How to Host a 'No Gift' Party Without Making Guests Feel Weird

When Simone Tyner asked her daughter what she wanted for her 7th birthday, she was stumped. "When she couldn't come up with anything, it occurred to both of us that she didn't want anything," says Tyner, an event planner and blogger at Her Life Inspired. "And she certainly didn't need anything: She has enough toys, games, and dolls to last through the next two birthdays!"

That's when she and her daughter came up with a daring idea: They'd host a "no gift" party, where guests wouldn't be required to bring a present. According to Tyner, abstaining from presents is becoming a popular trend. "I believe that 'no gift' parties are on the rise because parents are starting to realize that their kids have too much stuff," Tyner says.

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Sure it's a nice idea ... only announcing "no gifts" on your invitation can cause some awkwardness with guests: They may want to bring a gift or just feel weird arriving at the party empty-handed. One alternative is to ask guests to give a donation to a charity of the child's choice.

"I would always try to tie a charitable piece into a 'no gift' party for two reasons: First, it teaches children the importance of giving to other and how a small act of kindness can make a big difference," says Tyner. "Second, it removes that awkward feeling of showing up to a party empty-handed. For our party, the invitation stated that we would be accepting loose change as donations to a local children's hospital. We collected over $200."

But even if your invitation clearly states "no gifts," keep in mind that certain guests may bring gifts anyway. "If that happens, definitely be gracious about it," says Christine Landry a blogger on modern etiquette at Retroette. "But don't display the gifts front and center and don't open the gifts at the party either. It might make others feel bad who honored the no-gift request."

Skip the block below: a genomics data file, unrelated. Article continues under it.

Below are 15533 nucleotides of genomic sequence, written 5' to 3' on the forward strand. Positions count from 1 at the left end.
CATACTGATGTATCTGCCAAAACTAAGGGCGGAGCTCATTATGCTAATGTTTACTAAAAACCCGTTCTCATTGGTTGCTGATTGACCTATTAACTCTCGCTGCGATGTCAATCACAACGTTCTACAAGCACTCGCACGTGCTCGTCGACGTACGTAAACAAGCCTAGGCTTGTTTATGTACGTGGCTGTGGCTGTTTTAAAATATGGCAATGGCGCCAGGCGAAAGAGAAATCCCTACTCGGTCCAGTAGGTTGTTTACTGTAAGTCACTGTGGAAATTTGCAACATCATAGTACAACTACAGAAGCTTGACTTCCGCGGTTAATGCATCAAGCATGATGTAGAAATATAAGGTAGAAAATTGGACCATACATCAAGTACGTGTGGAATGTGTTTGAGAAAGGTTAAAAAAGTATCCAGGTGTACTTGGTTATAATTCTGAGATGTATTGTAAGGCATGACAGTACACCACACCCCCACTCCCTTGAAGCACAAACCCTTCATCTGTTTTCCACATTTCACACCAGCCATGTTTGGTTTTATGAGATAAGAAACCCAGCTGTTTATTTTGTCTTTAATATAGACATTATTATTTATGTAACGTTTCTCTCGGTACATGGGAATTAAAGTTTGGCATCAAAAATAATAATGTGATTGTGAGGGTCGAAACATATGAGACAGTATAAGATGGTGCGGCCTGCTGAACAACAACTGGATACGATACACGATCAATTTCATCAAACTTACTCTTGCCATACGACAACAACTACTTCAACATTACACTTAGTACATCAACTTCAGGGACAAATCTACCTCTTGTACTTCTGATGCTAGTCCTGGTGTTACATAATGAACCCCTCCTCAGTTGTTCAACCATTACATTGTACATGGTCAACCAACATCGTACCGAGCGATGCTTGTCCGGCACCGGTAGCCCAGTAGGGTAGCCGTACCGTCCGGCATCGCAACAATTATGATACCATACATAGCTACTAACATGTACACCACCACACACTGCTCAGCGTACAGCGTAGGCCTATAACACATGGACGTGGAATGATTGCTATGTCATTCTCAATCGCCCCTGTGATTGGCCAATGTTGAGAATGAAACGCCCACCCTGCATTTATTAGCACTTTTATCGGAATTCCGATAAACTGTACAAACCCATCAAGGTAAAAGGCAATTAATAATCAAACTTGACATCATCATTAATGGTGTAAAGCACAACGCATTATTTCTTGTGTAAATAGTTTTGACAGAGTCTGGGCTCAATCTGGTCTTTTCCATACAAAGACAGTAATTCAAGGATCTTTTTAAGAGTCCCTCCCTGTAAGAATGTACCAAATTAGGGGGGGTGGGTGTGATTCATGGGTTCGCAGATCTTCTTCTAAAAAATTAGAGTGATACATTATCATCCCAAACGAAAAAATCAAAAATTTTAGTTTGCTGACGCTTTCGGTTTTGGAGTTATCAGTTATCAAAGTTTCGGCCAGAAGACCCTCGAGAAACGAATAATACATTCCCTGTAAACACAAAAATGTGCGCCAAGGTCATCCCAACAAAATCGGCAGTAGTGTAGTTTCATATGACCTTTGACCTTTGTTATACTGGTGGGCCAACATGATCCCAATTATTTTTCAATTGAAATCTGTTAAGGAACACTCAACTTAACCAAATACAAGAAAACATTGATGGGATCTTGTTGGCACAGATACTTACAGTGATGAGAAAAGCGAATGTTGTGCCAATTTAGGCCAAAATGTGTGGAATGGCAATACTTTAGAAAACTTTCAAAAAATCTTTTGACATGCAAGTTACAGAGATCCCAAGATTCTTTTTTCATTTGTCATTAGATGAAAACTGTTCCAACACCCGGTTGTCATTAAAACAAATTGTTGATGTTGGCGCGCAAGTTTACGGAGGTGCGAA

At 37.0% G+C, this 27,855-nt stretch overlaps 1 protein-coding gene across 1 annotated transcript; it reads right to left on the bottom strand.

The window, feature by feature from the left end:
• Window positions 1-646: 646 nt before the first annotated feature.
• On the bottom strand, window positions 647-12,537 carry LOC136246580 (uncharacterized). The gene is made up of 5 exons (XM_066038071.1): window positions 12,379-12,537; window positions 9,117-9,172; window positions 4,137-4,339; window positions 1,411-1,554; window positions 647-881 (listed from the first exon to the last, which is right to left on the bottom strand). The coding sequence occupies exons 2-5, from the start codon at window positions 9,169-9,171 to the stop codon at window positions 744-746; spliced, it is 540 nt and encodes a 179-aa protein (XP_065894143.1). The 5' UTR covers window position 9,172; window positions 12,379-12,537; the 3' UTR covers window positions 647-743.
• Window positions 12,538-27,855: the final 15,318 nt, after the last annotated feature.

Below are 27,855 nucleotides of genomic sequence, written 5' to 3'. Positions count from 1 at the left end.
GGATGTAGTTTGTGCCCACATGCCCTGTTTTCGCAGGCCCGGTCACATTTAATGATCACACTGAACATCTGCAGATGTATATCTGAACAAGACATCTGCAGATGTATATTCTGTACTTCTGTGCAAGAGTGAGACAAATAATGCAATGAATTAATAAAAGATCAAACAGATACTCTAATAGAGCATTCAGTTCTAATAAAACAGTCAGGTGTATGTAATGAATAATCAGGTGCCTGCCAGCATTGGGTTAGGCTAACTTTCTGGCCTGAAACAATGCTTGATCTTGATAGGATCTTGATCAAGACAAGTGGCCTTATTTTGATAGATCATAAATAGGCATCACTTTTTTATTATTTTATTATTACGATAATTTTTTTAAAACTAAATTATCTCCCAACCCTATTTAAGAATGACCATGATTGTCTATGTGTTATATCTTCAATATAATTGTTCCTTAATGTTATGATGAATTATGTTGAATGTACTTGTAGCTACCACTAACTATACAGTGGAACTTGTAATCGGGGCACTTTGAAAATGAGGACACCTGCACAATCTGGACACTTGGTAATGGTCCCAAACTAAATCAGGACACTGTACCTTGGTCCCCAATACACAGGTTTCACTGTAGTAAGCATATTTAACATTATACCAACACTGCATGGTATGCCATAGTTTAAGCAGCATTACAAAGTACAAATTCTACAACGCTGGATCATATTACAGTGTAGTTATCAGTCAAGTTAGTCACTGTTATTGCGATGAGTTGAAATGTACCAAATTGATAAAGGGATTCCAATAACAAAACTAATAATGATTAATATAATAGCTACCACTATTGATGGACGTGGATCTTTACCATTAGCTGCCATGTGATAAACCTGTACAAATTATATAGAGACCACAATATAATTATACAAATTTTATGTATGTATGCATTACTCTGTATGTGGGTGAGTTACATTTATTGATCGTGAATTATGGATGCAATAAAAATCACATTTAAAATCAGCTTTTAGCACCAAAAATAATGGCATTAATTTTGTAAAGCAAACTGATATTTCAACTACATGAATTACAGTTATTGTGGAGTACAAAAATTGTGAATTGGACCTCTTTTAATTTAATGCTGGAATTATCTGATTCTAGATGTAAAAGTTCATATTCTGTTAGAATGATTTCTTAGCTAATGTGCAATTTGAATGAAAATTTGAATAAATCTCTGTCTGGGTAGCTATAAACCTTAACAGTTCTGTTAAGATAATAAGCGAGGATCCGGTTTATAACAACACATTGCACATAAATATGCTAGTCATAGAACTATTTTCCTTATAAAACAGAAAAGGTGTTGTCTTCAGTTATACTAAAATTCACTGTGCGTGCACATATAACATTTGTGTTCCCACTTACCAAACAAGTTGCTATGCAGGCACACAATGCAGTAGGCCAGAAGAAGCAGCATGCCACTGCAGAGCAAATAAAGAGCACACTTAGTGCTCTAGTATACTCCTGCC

More from The Stir: 'No Gift' Kid Birthday Parties: What's a Guest to Do?

Yet another consideration when hosting a "no gift" party is your child. Because let's face it -- denying your kids presents on their birthday is pretty cruel if they're not on board with it. "Depending on your child's age, you may want to have a discussion about hosting a 'no gift' party before deciding to do it," says Tyner. "When we hosted our birthday philanthroparty, I explained to my daughter that her birthday wasn't about gifts and that when you give -- especially to others in need -- the blessings you receive are so much greater. Including her in the decision empowered her choose how she could make a difference and who she was going to help."

And once kids see the impact of their generosity, the excitement will rival any present they could have unwrapped, says Tyner: "My daughter, for one, was so excited about how much money she could raise for her charity, she forgot all about the gifts."

Do you think "no gift" kid birthday parties are a good idea?

 

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